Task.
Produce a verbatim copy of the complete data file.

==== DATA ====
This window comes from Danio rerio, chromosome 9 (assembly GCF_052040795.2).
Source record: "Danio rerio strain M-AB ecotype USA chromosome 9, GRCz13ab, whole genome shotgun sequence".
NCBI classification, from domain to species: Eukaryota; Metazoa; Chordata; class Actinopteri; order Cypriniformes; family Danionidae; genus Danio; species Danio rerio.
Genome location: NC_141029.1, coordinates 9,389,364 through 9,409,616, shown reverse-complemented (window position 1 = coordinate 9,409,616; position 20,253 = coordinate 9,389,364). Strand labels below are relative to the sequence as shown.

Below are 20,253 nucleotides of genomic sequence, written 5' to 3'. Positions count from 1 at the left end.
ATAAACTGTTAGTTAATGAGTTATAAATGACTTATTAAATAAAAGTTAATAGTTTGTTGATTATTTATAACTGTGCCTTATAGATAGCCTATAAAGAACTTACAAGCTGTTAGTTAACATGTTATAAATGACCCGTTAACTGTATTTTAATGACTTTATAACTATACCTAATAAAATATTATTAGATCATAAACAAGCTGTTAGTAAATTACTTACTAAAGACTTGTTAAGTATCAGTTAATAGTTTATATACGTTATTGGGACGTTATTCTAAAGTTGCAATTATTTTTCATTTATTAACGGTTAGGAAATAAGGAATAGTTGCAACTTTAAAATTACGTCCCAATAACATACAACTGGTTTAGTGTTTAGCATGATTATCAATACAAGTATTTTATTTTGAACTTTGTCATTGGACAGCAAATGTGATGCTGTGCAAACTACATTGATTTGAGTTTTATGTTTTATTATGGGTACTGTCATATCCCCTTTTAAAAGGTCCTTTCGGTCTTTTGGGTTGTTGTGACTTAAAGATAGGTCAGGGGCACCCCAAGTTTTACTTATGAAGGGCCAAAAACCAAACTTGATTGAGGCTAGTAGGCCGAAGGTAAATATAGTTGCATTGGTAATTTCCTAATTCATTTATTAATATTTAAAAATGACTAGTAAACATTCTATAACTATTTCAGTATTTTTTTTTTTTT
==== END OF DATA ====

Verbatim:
This window comes from Danio rerio, chromosome 9 (assembly GCF_052040795.2).
Source record: "Danio rerio strain M-AB ecotype USA chromosome 9, GRCz13ab, whole genome shotgun sequence".
NCBI classification, from domain to species: Eukaryota; Metazoa; Chordata; class Actinopteri; order Cypriniformes; family Danionidae; genus Danio; species Danio rerio.
Genome location: NC_141029.1, coordinates 9,389,364 through 9,409,616, shown reverse-complemented (window position 1 = coordinate 9,409,616; position 20,253 = coordinate 9,389,364). Strand labels below are relative to the sequence as shown.

Below are 20,253 nucleotides of genomic sequence, written 5' to 3'. Positions count from 1 at the left end.
ATAAACTGTTAGTTAATGAGTTATAAATGACTTATTAAATAAAAGTTAATAGTTTGTTGATTATTTATAACTGTGCCTTATAGATAGCCTATAAAGAACTTACAAGCTGTTAGTTAACATGTTATAAATGACCCGTTAACTGTATTTTAATGACTTTATAACTATACCTAATAAAATATTATTAGATCATAAACAAGCTGTTAGTAAATTACTTACTAAAGACTTGTTAAGTATCAGTTAATAGTTTATATACGTTATTGGGACGTTATTCTAAAGTTGCAATTATTTTTCATTTATTAACGGTTAGGAAATAAGGAATAGTTGCAACTTTAAAATTACGTCCCAATAACATACAACTGGTTTAGTGTTTAGCATGATTATCAATACAAGTATTTTATTTTGAACTTTGTCATTGGACAGCAAATGTGATGCTGTGCAAACTACATTGATTTGAGTTTTATGTTTTATTATGGGTACTGTCATATCCCCTTTTAAAAGGTCCTTTCGGTCTTTTGGGTTGTTGTGACTTAAAGATAGGTCAGGGGCACCCCAAGTTTTACTTATGAAGGGCCAAAAACCAAACTTGATTGAGGCTAGTAGGCCGAAGGTAAATATAGTTGCATTGGTAATTTCCTAATTCATTTATTAATATTTAAAAATGACTAGTAAACATTCTATAACTATTTCAGTATTTTTTTTTTTTT